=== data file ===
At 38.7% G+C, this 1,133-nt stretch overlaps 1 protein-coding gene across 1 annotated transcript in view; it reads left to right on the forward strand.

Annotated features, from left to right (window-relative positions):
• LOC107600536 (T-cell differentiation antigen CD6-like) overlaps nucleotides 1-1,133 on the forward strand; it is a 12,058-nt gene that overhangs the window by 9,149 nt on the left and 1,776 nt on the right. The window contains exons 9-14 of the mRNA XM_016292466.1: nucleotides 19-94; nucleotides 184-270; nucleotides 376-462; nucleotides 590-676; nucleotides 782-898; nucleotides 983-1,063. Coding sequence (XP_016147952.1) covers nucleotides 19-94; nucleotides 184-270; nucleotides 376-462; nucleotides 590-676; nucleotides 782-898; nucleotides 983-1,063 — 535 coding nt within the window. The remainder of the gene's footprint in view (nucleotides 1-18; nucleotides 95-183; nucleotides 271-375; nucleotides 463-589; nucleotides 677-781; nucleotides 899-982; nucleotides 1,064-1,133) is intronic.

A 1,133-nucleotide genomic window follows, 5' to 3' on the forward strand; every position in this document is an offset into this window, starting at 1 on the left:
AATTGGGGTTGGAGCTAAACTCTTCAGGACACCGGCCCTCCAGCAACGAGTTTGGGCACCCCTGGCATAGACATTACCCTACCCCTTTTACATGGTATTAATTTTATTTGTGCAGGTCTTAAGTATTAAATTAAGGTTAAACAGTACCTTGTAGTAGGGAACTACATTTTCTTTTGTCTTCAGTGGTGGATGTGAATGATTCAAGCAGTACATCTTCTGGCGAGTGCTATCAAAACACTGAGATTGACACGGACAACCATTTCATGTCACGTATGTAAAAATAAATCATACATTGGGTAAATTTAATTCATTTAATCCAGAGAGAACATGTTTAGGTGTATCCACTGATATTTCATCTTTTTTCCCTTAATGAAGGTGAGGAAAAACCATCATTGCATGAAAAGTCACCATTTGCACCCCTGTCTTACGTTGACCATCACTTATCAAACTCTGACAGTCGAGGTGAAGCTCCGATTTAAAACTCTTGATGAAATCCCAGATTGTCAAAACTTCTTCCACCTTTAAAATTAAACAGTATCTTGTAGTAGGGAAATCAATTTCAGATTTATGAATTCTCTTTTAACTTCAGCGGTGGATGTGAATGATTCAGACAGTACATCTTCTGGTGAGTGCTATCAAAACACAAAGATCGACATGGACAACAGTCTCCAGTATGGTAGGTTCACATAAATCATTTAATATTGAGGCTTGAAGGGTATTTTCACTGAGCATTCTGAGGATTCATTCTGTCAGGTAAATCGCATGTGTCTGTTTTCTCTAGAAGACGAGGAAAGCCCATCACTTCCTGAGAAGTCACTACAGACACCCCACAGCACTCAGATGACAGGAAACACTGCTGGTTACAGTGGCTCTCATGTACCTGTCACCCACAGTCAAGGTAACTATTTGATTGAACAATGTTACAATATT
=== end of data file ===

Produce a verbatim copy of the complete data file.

At 38.7% G+C, this 1,133-nt stretch overlaps 1 protein-coding gene across 1 annotated transcript in view; it reads left to right on the forward strand.

Annotated features, from left to right (window-relative positions):
• LOC107600536 (T-cell differentiation antigen CD6-like) overlaps nucleotides 1-1,133 on the forward strand; it is a 12,058-nt gene that overhangs the window by 9,149 nt on the left and 1,776 nt on the right. The window contains exons 9-14 of the mRNA XM_016292466.1: nucleotides 19-94; nucleotides 184-270; nucleotides 376-462; nucleotides 590-676; nucleotides 782-898; nucleotides 983-1,063. Coding sequence (XP_016147952.1) covers nucleotides 19-94; nucleotides 184-270; nucleotides 376-462; nucleotides 590-676; nucleotides 782-898; nucleotides 983-1,063 — 535 coding nt within the window. The remainder of the gene's footprint in view (nucleotides 1-18; nucleotides 95-183; nucleotides 271-375; nucleotides 463-589; nucleotides 677-781; nucleotides 899-982; nucleotides 1,064-1,133) is intronic.

A 1,133-nucleotide genomic window follows, 5' to 3' on the forward strand; every position in this document is an offset into this window, starting at 1 on the left:
AATTGGGGTTGGAGCTAAACTCTTCAGGACACCGGCCCTCCAGCAACGAGTTTGGGCACCCCTGGCATAGACATTACCCTACCCCTTTTACATGGTATTAATTTTATTTGTGCAGGTCTTAAGTATTAAATTAAGGTTAAACAGTACCTTGTAGTAGGGAACTACATTTTCTTTTGTCTTCAGTGGTGGATGTGAATGATTCAAGCAGTACATCTTCTGGCGAGTGCTATCAAAACACTGAGATTGACACGGACAACCATTTCATGTCACGTATGTAAAAATAAATCATACATTGGGTAAATTTAATTCATTTAATCCAGAGAGAACATGTTTAGGTGTATCCACTGATATTTCATCTTTTTTCCCTTAATGAAGGTGAGGAAAAACCATCATTGCATGAAAAGTCACCATTTGCACCCCTGTCTTACGTTGACCATCACTTATCAAACTCTGACAGTCGAGGTGAAGCTCCGATTTAAAACTCTTGATGAAATCCCAGATTGTCAAAACTTCTTCCACCTTTAAAATTAAACAGTATCTTGTAGTAGGGAAATCAATTTCAGATTTATGAATTCTCTTTTAACTTCAGCGGTGGATGTGAATGATTCAGACAGTACATCTTCTGGTGAGTGCTATCAAAACACAAAGATCGACATGGACAACAGTCTCCAGTATGGTAGGTTCACATAAATCATTTAATATTGAGGCTTGAAGGGTATTTTCACTGAGCATTCTGAGGATTCATTCTGTCAGGTAAATCGCATGTGTCTGTTTTCTCTAGAAGACGAGGAAAGCCCATCACTTCCTGAGAAGTCACTACAGACACCCCACAGCACTCAGATGACAGGAAACACTGCTGGTTACAGTGGCTCTCATGTACCTGTCACCCACAGTCAAGGTAACTATTTGATTGAACAATGTTACAATATT